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Hendricks, J. A., D. G. Defreitas and D. K. Walker. 1996. Changing performance measures at Caterpillar. Management Accounting (December): 18-22, 24.

Summary by Jason Burkett
Master of Accountancy Program
University of South Florida, Summer 2003

Performance Measures Main Page | Strategy Main Page | Structure/Restructure Main Page

When the Caterpillar Company restructured its overall corporate organization, significant revisions needed to be made to the current standards and methods of measurement. In 1990, Caterpillar restructured from a functional bureaucratic organization into a profit center organization to better meet the company-wide goals of increased customer responsiveness and customer focus. This new structure includes 13 “profit center” divisions and three “service center” divisions that had previously been treated as cost centers. See the illustrations below for graphic views of these changes. Decentralization allowed decisions to be made at lower levels, which gave authority to each division to make decisions about design, pricing, and service. Employees at the lower levels were enabled to develop their skills as “businesspeople.” Their expertise and experience in manufacturing and design proved very beneficial to Caterpillar.

Functional Bureaucratic Organizational Structure

Profit Center Organizational Structure

When the Chairman and Vice Chairman of the Board of Caterpillar decided to implement all new performance measures, they solicited input from within the company, as well as from such companies as AT&T and IBM. They had created a short timetable in which to complete the project and new performance measures were to be created quickly. After general concepts for performance measures were created, a team from the corporate accounting department was formed which worked with consultants from Price, Waterhouse, & Co. to make these general concepts more specific for their future implementation. Once the concepts were made more concrete, each employee was given a two-day training session to learn how decisions would affect adherence to these new standards.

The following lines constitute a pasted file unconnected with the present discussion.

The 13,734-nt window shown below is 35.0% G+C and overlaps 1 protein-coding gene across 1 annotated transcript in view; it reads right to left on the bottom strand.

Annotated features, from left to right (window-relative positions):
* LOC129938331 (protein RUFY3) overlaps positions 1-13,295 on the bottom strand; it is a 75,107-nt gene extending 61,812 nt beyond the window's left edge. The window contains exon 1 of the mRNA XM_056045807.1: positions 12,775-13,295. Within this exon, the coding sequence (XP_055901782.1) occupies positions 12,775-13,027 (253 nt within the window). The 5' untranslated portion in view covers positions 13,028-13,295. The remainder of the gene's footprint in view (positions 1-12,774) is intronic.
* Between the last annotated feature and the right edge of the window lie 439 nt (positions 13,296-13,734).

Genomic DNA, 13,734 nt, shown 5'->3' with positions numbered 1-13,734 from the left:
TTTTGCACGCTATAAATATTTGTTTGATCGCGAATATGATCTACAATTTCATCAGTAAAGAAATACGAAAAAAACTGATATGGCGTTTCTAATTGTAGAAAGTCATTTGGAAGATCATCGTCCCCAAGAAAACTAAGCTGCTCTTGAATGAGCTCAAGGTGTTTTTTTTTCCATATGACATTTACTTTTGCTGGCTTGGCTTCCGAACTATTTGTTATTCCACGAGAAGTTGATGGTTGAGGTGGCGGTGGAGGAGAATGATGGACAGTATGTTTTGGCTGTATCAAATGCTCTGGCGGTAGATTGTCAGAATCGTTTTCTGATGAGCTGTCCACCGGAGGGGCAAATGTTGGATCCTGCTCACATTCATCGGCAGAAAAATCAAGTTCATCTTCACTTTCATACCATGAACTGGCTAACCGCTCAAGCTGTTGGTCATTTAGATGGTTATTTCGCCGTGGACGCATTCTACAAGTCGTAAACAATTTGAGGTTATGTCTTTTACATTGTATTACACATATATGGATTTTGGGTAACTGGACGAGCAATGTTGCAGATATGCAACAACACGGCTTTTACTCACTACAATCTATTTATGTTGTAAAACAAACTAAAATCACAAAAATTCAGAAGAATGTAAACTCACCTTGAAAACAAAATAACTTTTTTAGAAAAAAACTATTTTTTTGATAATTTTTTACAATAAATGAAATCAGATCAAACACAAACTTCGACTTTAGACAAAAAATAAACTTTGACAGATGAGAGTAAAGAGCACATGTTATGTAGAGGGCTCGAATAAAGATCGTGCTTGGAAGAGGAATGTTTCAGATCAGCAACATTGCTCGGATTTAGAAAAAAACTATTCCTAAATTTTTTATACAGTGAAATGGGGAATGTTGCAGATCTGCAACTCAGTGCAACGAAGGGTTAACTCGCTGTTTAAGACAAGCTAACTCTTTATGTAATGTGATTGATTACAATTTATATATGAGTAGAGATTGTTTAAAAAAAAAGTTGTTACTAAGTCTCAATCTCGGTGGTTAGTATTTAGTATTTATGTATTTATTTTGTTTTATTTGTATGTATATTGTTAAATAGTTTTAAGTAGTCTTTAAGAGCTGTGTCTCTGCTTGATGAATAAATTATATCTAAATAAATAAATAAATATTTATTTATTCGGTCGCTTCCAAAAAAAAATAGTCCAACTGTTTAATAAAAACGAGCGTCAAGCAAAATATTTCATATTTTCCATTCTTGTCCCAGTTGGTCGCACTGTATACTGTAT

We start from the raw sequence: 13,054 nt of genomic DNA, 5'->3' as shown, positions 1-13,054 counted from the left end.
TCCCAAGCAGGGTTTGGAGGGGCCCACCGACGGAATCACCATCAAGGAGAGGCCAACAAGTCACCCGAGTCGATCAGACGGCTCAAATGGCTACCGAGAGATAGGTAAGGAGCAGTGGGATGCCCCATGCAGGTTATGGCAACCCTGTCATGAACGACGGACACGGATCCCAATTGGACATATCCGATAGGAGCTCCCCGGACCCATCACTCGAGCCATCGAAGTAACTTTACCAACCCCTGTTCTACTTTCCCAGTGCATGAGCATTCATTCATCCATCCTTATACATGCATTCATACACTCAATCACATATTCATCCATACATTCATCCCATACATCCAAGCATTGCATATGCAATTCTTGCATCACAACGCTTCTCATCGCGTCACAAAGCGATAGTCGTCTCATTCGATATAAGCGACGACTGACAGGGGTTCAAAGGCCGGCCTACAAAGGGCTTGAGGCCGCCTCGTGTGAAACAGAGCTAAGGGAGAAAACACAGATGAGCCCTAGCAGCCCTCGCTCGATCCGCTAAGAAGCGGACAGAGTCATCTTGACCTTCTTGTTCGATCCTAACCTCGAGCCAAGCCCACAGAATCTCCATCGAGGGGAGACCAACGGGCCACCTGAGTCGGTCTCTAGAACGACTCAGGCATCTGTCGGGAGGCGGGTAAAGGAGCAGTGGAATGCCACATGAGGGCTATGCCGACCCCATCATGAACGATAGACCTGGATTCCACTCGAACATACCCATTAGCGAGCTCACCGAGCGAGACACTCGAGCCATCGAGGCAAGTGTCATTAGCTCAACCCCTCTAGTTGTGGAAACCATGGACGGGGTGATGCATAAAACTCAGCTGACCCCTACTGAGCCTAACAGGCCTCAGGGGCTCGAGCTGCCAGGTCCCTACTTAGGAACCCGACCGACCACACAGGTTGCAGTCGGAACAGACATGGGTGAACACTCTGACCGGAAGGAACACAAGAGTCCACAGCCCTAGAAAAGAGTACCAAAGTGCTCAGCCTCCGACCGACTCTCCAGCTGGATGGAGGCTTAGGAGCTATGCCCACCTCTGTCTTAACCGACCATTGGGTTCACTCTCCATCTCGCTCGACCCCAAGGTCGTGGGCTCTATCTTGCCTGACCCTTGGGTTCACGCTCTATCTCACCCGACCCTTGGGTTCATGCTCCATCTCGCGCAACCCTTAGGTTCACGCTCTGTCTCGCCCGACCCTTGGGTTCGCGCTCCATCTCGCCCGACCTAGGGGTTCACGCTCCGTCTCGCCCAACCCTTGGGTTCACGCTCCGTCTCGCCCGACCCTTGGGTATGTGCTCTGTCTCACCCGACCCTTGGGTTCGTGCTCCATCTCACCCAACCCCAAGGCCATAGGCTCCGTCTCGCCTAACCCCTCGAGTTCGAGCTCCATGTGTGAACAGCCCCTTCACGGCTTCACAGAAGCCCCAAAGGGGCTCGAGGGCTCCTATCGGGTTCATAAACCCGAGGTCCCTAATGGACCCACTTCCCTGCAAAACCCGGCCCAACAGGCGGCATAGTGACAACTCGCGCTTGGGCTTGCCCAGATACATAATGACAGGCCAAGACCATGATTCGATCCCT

Financial Measures

Revenue for products is based on the price in the dealers’ price list. Indirect costs are allocated based on a “cause-and-effect” method, while avoiding “arbitrary allocations of indirect costs to these segments because they can distort profit.” Caterpillar describes a benefit of this method of determining profit as being the ability to push accountability for profits to lower levels of the organization and the ability to create constructive conflict among units.

Nonfinancial Measures

Although Caterpillar uses such figures as customer/employee satisfaction, delivery performance, and process improvement, the predominant measure is the efficiency ratio of direct labor hours/machine hours. However, this measure obviously can motivate actions that would be destructive in the long run, so it is being de-emphasized as the primary measure. Nonfinancial measures also have the added benefit of being reportable on a more timely basis than financial numbers, and corrective action can consequently be taken much quicker.

Service Department Measures

Service departments include Business Resources (accounting), Human Resources, and Technology Resources. The chief measurement of these departments is in comparing actual vs. budgeted spending. User satisfaction provides the most crucial nonfinancial measurement.